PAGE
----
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The Power of Schindler’s List

July 6, 2007
 
(Spoiler Alert: Some key scenes discussed here).
Sept 1939– The Nazis invade Poland and take over the city of Krakow. The Jewish population in the city is herded into a large ghetto. The purpose is to deport “able workers” for concentration camps and those not fit for work, to be disposed off. Jews from the countryside were forced into the Krakow ghetto. After massive deportation from Krakow, the remaining Jews were systematically disposed off, to make the city of Krakow clean from Jewish vermin.But even in the middle of such inhumanity, 1100 Jews were saved by one man. He was a German industrialist, a profiteer, a womanizer and a wheeler dealer, a very unlikely hero. But history would record the fact that when people choose to look the other way, he put everything on the line to save people whose only fault was that they did not conform to the perfect vision of a megalomaniac dictator. The man was Oskar Schindler. Based on the book Schindlers Ark by Thomas Kennealy, Schindlers List directed by Steven Spielberg is one of the most powerful and disturbing movies made on the Holocaust.

 

The movie starts off with deportation of Jews from Krakow in 1939. And then arrives Oskar Schindler(Liam Neeson), a businessman, who needs cheap slave labor for his factories. Himself a member of the Nazi party, he keeps top officials and functionaries in good humour, by hosting lavish dinners and bribing them. Schindler sets up a factory in Nazi occupied Poland, and enlists the services of a Jewish accountant Itzhak Stern( Ben Kingsley). Stern is a member of the Judenrat, a sort of council, consisting of Jewish leaders, which were set up by the Nazis. Stern advises Schindler to make use of Jewish labor, because it comes for free as opposed to Polish labor. People who are working in his factory, are allowed to go outside the ghetto, and are branded as “essential workers”, basically a tag, indicating that they wouldn’t have to be hauled by the Gestapo.

 

Things change with the arrival of Amon Goth(Ralph Fieness), a Nazi officer of whom it is said “when you look into his eyes, you see death”. Even going by Nazi standards, Goth ups the ante when it comes to perverted sadism. Goth orders the razing of the Krakow ghetto, and his orders are clear, any one who refuses to leave or cannot leave, should be shot dead. This massacre pricks Schindler’s conscience, till then indifferent to the Jewish suffering. He pretends to agree with Goth’s rambling against the “Jewish virus” to gain his trust. He starts to bribe Goth to ensure that the Jewish workers in his factory are not touched.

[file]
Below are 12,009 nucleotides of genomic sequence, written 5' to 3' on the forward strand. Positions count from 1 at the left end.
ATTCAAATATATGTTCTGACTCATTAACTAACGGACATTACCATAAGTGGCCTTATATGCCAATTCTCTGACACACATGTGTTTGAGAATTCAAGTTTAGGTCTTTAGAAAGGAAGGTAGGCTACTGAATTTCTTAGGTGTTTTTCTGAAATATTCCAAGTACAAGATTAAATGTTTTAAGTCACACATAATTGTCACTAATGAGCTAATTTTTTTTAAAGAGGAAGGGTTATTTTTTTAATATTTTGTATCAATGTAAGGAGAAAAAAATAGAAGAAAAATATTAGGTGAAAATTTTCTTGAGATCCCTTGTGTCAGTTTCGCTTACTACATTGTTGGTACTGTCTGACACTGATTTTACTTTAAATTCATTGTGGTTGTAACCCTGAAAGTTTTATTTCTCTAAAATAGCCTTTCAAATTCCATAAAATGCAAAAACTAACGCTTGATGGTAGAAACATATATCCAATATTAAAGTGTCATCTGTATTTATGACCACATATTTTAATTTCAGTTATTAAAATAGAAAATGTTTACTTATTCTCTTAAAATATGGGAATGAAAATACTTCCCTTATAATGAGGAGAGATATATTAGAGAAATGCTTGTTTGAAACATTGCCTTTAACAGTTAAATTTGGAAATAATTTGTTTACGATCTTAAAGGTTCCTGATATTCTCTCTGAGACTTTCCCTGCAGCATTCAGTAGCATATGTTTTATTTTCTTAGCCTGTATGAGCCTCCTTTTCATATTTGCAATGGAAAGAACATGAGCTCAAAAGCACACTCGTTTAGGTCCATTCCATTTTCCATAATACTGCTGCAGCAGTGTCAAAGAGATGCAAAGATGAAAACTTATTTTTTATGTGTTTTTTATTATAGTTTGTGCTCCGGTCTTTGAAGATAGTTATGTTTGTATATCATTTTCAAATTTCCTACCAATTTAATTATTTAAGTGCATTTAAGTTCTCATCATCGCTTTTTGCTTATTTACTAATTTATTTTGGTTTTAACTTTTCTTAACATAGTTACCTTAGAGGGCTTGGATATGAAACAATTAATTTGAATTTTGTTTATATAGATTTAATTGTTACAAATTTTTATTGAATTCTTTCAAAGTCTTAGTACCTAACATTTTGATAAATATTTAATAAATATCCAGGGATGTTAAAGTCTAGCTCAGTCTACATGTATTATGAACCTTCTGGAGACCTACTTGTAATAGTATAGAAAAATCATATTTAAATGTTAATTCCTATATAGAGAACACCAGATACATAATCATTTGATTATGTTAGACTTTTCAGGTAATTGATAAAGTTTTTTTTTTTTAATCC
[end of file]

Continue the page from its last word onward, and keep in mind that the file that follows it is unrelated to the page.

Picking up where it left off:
Orders arrive from Berlin to dismantle the Plaszow concentration camp and ship all the inmates to Auschwitz. All the dead bodies have to be exhumed. Its when Schindler watches the corpse of a little girl being taken away to be burnt, that the enormity of the evil strikes him. Schindler then pays off Goth, to take away the workers to his home town in Moravia, so that they can be spared from the Nazis. And in order to achieve this along with Stern, he prepares a list of Jews working with him, and this Schindler’s List, is essential to prevent them from being deported away. The list in a sense is the difference between life and death. Watch the rest of the movie, to find out how Schindler saves 1100 Jews from death.

Schindlers List is a movie that exposes the Holocaust in a way, that just hits you straight in the face. You just cannot look away from it. Consider this the Jews are being herded out of their homes, towards the ghetto. Among the Polish people watching the parade, a small girl screams out with hatred: “Goodbye Jews”. In a way that means good riddance. Hitler simply exploited this prejudice.

Goth orders his female Jewish engineer to be shot dead. Her crime she suggested some defects in the construction. He sleeps around with his housekeeper not knowing she is Jewish, and when he learns the truth, he beats her up and kills her in one of the most emotionally wrenching scenes. And his sadism is revealed to the full core, when he casually shoots Jewish prisoners running around, while having his breakfast. As if they were just hunting targets. Time and again while watching the movie, I had to ask myself “Could people be so cruel?”, and the sad truth is they were and they are.

The massacre at Krakow is an unforgettable scene. You have heard tales of the Nazi atrocities but when you see it on screen, of them beating up unarmed defenseless people, shooting old people it shows up what these people were. Far from being heroes, most of the Nazis were no better than bullies. And more than ideology, they were just plain money minded. For all his rantigs against the Jewish vermin, Goth, lets them go, when he gets his payoffs from Schindler. Another superb scene is when Schindler transports his prisoners and saves them from the trains meant for Auschwitz. Especially the part, when some of his workers, are mistakenly being taken to Aushcwitz and he fights with the German guards to get them back.